Why are BIC and BOC Called Commodity Chemicals?

Why are BIC and BOC Called Commodity Chemicals?

What Are Commodity Chemicals?

Commodity chemicals (also known as bulk chemicals) are chemicals that are produced in bulk quantities by a large number of manufacturers. These chemicals tend to have extremely minimal product variation between producers, as development is very standardized to ensure exact matches in chemical composition. Commodity chemicals’ massive-scale production ensures consistent composition so that they can be used for the production of other specialty chemicals.

What are BIC and BOC?

BIC are basic inorganic chemicals and BOC are basic organic chemicals.

Basic organic chemicals include:

  • ethylene
  • propylene
  • C4 fraction
  • benzene
  • toluene
  • xylene
  • methane

Basic inorganic chemicals include:

  • sulphuric acid
  • nitrogen
  • oxygen
  • ammonia
  • lime
  • sodium hydroxide
  • phosphoric acid
  • chlorine

These chemicals are direct or immediate byproducts of naturally occurring resources. This ready availability allows them to be produced easily in large quantities.

What are BIC and BOC used for?

BIC often have high melting points and particular high or low conductivity properties, making them useful for specific jobs–sulphuric acid is a key aspect in the production of fertilizers, as well as other products like dyes, drugs, paints, and detergents. It may also be used in petroleum refining to wash impurities out of gasoline or other refined products. Ammonia is also used in fertilizers, as well as in the productions of nylon, fibers, plastics, polyurethanes, aspects of jet fuels, and explosives. Chlorine is used in agrochemicals, pharmaceuticals, and chemicals for water treatment. Essentially, the basic inorganic chemicals are used as catalysts, pigments, surfactants, fuels, and many more.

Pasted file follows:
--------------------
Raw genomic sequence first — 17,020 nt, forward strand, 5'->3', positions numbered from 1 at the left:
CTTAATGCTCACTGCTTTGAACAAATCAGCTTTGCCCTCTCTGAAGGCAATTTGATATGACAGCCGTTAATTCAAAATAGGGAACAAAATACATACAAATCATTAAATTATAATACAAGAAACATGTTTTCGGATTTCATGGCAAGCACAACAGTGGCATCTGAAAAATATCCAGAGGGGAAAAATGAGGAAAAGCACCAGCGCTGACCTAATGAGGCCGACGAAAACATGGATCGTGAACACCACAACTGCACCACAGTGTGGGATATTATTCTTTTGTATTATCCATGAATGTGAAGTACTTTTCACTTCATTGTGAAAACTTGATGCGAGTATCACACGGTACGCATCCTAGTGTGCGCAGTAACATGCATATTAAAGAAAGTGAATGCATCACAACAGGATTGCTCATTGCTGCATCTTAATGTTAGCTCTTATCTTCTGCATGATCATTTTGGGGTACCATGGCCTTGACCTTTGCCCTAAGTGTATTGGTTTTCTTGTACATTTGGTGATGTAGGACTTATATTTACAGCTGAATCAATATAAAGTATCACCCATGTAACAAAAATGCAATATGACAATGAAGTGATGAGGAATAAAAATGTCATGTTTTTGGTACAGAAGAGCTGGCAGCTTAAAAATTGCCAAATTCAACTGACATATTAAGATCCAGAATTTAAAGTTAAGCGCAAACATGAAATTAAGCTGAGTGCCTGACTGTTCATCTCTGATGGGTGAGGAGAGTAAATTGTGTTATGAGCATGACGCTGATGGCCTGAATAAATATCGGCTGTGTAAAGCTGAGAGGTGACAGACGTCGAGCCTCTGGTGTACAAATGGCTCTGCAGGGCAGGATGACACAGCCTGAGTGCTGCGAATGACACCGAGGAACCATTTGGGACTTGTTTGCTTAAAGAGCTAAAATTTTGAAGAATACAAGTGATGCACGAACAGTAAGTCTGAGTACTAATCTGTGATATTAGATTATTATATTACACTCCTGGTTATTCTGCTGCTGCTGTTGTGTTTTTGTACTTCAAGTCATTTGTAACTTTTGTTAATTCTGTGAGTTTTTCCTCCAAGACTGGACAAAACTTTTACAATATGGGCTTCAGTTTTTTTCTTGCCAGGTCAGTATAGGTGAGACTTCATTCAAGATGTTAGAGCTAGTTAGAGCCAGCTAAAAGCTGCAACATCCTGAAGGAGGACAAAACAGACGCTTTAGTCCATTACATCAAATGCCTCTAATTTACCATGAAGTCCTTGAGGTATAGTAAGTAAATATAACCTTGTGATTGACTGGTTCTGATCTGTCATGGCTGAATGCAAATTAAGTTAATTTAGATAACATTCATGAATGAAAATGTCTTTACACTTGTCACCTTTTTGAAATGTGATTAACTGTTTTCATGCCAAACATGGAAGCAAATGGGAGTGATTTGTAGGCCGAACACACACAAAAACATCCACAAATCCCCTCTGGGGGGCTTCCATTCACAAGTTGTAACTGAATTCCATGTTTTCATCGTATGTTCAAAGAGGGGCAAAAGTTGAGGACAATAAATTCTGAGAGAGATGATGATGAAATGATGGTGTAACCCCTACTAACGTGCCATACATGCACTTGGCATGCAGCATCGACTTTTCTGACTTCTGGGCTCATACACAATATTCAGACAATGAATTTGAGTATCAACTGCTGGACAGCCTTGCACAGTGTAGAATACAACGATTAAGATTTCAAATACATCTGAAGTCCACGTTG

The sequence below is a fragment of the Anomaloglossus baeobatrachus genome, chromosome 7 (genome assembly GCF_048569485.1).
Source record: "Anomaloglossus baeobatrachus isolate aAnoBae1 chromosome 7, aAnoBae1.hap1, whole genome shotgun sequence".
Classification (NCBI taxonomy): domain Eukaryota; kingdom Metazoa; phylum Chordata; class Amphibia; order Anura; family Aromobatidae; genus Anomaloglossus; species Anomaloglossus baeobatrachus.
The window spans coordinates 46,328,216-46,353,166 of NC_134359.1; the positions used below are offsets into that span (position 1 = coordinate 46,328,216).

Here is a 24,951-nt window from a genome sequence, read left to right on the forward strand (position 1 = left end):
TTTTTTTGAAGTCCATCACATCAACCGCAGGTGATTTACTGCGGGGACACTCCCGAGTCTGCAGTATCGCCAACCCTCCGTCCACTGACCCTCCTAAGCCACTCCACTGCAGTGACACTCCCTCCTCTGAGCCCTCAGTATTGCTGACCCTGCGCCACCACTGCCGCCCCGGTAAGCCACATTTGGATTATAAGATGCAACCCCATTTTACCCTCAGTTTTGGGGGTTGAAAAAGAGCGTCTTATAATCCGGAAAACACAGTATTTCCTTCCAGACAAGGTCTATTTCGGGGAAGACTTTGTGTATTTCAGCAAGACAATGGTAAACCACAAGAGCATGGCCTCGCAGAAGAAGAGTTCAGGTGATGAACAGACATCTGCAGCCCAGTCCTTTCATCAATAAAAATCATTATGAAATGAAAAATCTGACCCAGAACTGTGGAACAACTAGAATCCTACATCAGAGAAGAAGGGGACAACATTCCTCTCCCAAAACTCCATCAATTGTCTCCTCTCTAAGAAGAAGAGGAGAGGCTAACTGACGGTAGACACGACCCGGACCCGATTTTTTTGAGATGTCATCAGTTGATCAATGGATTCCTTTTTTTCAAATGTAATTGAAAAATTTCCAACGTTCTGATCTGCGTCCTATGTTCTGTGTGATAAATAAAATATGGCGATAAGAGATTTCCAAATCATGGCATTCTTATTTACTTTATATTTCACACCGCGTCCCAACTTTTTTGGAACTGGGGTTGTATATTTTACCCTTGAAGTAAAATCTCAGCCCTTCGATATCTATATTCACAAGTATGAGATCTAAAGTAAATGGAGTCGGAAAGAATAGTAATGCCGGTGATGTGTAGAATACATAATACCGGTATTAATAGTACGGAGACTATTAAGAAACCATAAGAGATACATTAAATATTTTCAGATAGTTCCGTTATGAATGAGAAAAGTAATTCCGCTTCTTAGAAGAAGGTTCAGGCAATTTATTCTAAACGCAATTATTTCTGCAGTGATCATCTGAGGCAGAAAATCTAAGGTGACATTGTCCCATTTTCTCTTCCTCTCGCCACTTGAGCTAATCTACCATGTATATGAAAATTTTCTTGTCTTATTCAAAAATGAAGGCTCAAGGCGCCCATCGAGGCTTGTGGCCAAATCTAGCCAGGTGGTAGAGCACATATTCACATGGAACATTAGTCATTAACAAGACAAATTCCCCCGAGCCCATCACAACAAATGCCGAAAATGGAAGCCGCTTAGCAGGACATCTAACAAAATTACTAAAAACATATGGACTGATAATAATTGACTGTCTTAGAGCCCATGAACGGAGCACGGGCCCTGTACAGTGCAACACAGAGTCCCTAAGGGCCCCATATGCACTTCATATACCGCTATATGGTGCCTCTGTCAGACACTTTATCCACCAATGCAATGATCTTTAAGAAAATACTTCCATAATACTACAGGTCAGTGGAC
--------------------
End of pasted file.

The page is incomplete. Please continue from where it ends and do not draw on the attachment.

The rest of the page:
BOC compose most modern materials around us. They are found in agrochemicals, coatings, cosmetics, detergents, dyes, food, plastics, rubber, and more. Ethylene is a particularly vital chemical to our manufacturing industry—it is used in plastic, polyester, antifreeze, PVC pipes, medical devices, tires, and foam insulation. Another BOC, propylene, is used in automobile plastics, electrical appliances, electronic devices, toys, packaging, carpets, wires, aircraft de-icing fluids, cleaners, and a plethora of more applications.

How do they Qualify as Commodity Chemicals?

BIC and BOC are simple chemicals that can be used in the production of other specialty chemicals. These compounds are considered “building blocks” for more complex compounds. The ease of production and versatility that these chemicals bring is what classifies them as commodities.

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